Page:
Saturday, April 29, 2023

Orbit Works - but it doesn't. Not for the publisher, and certainly not for the authors.


Hey all, Robin here. I'm temporarily taking over Michael's blog about a recent development in the book industry.  As you may know, we have been published through Orbit in the past, and while both of us have benefited from that relationship, I think their new imprint: Orbit Works is a very bad idea.

What is it? Well, it's a digital-only imprint to distribute Sci-fi and Fantasy titles. A few points about them:

  • It's a digital-only imprint - so no physical books are produced or bookstore distribution (one of the best perks about going traditional. I should note that in some cases, they MAY produce print-on-demand books, but even if they do that, they won't be sold in bookstores because the unit cost of a print-on-demand book (and the fact that it has to be paid upfront) doesn't work in the retail chain where 50%+ of the book's list price goes to the retailer.

  • They don't offer advances - again, this is one of the perks of being traditionally published. You have a guarantee of income.

  • They require audio rights - right now, these are the most lucrative rights there are for books. I have several "audio only" contracts in the six-figure range and one that is seven figures to turn over these incredibly lucrative rights to a publisher that offers no advance. 

  • They pay 50% of net on ebooks and 25% of net on audio - now granted the 50% is 25% more than a standard traditional publishing contract, but given their up-front costs are so low and they don't have to shell out money for printed copies, it's still highly weighted to them.

  • They pay twice yearly - this is the same as I'm paid, but given the digital only nature of their business I don't understand why they don't pay like amazon and audible - which is monthly.
Obviously, Orbit Works is targeting the self-published authors.  But no self-publishing author who is doing well would ever accept a contract under these terms. After all, they are cutting their ebook sales in half, and their audio sales by 15% (ACX self-publsihing pays 40% of net). Given that, Orbit Works will only be getting the "bottom of the barrel" titles - and it's nearly impossible to create a silk purse from this sow's ear.  If they believe in a title, it'll go to Orbit, but for works that they feel so-so about, those will be published under the Orbit Works imprint, and that means it's going to get a bad reputation for poor quality.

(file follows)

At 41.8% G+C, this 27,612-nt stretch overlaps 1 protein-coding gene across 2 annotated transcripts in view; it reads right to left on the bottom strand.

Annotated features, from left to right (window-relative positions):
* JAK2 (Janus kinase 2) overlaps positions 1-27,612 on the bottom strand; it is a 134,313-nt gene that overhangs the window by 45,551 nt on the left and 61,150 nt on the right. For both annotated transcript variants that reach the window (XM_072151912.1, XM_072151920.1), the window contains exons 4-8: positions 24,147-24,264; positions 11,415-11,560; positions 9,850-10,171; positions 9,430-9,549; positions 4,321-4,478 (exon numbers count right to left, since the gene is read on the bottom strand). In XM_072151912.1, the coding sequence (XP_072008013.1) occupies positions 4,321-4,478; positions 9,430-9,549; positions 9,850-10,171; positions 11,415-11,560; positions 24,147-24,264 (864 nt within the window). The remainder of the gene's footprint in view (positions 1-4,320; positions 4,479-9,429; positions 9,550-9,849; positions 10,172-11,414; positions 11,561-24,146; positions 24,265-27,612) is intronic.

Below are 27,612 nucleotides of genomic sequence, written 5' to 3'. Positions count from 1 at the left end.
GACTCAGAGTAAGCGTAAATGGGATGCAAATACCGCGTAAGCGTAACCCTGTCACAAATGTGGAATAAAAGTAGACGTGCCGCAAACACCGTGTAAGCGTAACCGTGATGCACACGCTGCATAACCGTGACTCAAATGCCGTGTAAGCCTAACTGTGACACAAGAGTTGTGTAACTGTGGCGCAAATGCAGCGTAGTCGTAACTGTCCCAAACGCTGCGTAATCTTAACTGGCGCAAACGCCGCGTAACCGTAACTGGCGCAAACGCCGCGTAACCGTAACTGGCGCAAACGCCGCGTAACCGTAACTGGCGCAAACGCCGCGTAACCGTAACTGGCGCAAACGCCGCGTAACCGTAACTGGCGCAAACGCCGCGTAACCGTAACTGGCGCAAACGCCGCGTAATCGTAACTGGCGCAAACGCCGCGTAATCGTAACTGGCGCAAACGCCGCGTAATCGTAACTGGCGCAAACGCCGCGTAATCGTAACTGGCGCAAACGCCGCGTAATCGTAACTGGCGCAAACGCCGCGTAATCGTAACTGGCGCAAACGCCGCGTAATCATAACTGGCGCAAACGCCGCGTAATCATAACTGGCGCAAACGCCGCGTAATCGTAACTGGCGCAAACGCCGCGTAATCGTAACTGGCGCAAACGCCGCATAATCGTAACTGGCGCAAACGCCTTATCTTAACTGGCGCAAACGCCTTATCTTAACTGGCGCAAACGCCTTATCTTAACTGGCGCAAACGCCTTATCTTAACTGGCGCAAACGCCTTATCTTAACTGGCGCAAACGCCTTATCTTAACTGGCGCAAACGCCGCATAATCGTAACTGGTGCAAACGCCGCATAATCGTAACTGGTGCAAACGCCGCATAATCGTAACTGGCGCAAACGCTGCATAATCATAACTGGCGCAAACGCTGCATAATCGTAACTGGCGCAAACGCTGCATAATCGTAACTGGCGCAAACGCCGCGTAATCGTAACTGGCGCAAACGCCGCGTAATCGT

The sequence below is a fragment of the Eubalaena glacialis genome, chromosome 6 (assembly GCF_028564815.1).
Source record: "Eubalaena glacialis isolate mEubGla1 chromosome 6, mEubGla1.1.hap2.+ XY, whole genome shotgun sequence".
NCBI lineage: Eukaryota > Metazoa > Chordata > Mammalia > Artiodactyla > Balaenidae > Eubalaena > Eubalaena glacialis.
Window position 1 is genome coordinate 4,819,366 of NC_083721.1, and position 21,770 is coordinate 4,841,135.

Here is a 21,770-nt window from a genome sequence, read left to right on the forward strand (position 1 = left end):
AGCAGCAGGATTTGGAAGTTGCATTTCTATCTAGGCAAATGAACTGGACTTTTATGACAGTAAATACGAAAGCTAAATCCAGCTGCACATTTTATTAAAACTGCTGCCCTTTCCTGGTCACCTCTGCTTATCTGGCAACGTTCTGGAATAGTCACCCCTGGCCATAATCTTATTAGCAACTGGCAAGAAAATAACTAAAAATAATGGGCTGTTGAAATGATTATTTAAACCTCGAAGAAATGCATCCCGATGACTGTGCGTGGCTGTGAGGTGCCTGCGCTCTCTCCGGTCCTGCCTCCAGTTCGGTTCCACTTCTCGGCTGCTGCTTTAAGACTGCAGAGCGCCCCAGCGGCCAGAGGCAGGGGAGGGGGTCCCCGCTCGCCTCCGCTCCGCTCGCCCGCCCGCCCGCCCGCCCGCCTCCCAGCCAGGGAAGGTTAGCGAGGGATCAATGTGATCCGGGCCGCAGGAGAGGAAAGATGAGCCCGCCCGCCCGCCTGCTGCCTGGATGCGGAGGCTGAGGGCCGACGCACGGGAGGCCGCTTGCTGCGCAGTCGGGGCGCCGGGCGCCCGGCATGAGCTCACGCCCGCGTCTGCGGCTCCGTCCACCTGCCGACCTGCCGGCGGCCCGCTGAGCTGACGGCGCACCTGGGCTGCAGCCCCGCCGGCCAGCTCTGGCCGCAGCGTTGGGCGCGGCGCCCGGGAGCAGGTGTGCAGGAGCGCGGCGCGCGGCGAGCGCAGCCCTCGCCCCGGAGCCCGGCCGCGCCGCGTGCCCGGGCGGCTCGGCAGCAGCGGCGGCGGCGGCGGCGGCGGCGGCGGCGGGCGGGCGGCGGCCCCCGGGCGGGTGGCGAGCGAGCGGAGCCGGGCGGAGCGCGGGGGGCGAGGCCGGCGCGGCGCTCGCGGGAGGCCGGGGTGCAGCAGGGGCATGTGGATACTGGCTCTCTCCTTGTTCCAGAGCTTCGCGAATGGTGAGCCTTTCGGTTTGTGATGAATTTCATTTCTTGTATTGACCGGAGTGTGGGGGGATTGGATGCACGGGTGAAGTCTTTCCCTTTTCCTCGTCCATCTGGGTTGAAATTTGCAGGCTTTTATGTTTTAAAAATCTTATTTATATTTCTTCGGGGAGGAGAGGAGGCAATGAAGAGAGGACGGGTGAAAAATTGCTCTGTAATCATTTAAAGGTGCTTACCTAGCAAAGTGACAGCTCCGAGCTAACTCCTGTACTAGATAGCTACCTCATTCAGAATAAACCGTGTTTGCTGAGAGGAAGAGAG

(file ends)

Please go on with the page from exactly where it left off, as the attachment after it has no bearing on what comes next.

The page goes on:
So what DOES Orbit Works do for an author?
  • Cover design

  • Editing

  • Distribution

  • Marketing

  • Audiobook production
As for the first two, self-published authors are already doing this now, and they can pick the artists they want and editors who they vet.  I'm not confident that, given how little Orbit is investing in these titles they are going to pull out all the stops for books for this imprint.  As for distribution, Oribit Works isn't going to have anything that isn't already available to self-published authors. Now, if they were doing print runs and brick-and-mortar selling, THEN they would have a leg up, but they already said they aren't doing this.  As for marketing, the sad truth is traditional publishing does next to no promotion for a large % of their titles, so why would they do a great deal for this second-rate imprint?  

On the last point, it is true that audiobook production is expensive, but self-published authors don't have to pay that for themselves. As I mentioned previously, there are a ton of self-published authors who receive audio contracts from the likes of Audible Studios, Podium Publishing, Tantor, Recorded Books, Dreamscape, and more. Not only do these companies pay for all the production costs, but they also provide advances - which Oribit Works does not.

To make matters worse, the head of this imprint recently posted on Twitter: 

This doesn't bode well.  Anyone who knows anything about the Lit RPG market knows that (a) they have been completely snubbed by publishing, (b) agents won't touch them with a ten-foot pole, and (c) there are a large number of authors that are pulling in many hundreds of thousands of dollars doing a rapid release of these types of books.  

So to answer Brit's question. The reason you don't have submissions is no one will buy these works, so agents don't sign authors who write these books. If you are trying to put forth that YOU want to be the imprint to break that mode, well, the structure of your compensation won't cut the mustard. IF you were making a REAL competitive offer for these kinds of works, you'd be coughing up some extremely high advances, and even then, most LitRPG people would turn them down because Orbit's lack of knowledge of this subgenre doesn't bode well for a "good" launch of a title in this space.  For instance, most LitRPG readers are using Kindle Unlimited (a subscription service - the Netflix of books), and with a few exceptions, traditional publishers don't release their books through that program. 

Hey, I get it.  There are self-published authors who are absolutely "killing it," and Orbit has its eyes on getting their hooks into that money. They are right to take LitRPG seriously - there is tons of money being made in a subgenre that is virtually non-existent in traditional publishing. But trying to do so with contract terms that are custom-made for the most desperate of all authors means they'll get what they pay for.  The authors who write well will continue self-publishing, and all you'll get are the truly desperate (and generally untalented authors) that would fail if self-published because their work is substandard. In other words, if all you are looking to do is pick the low-hanging fruit, you are likely to find that you have to pick up the rotting produce, and no one wants to eat that.

Anyway that's my two cents worth.

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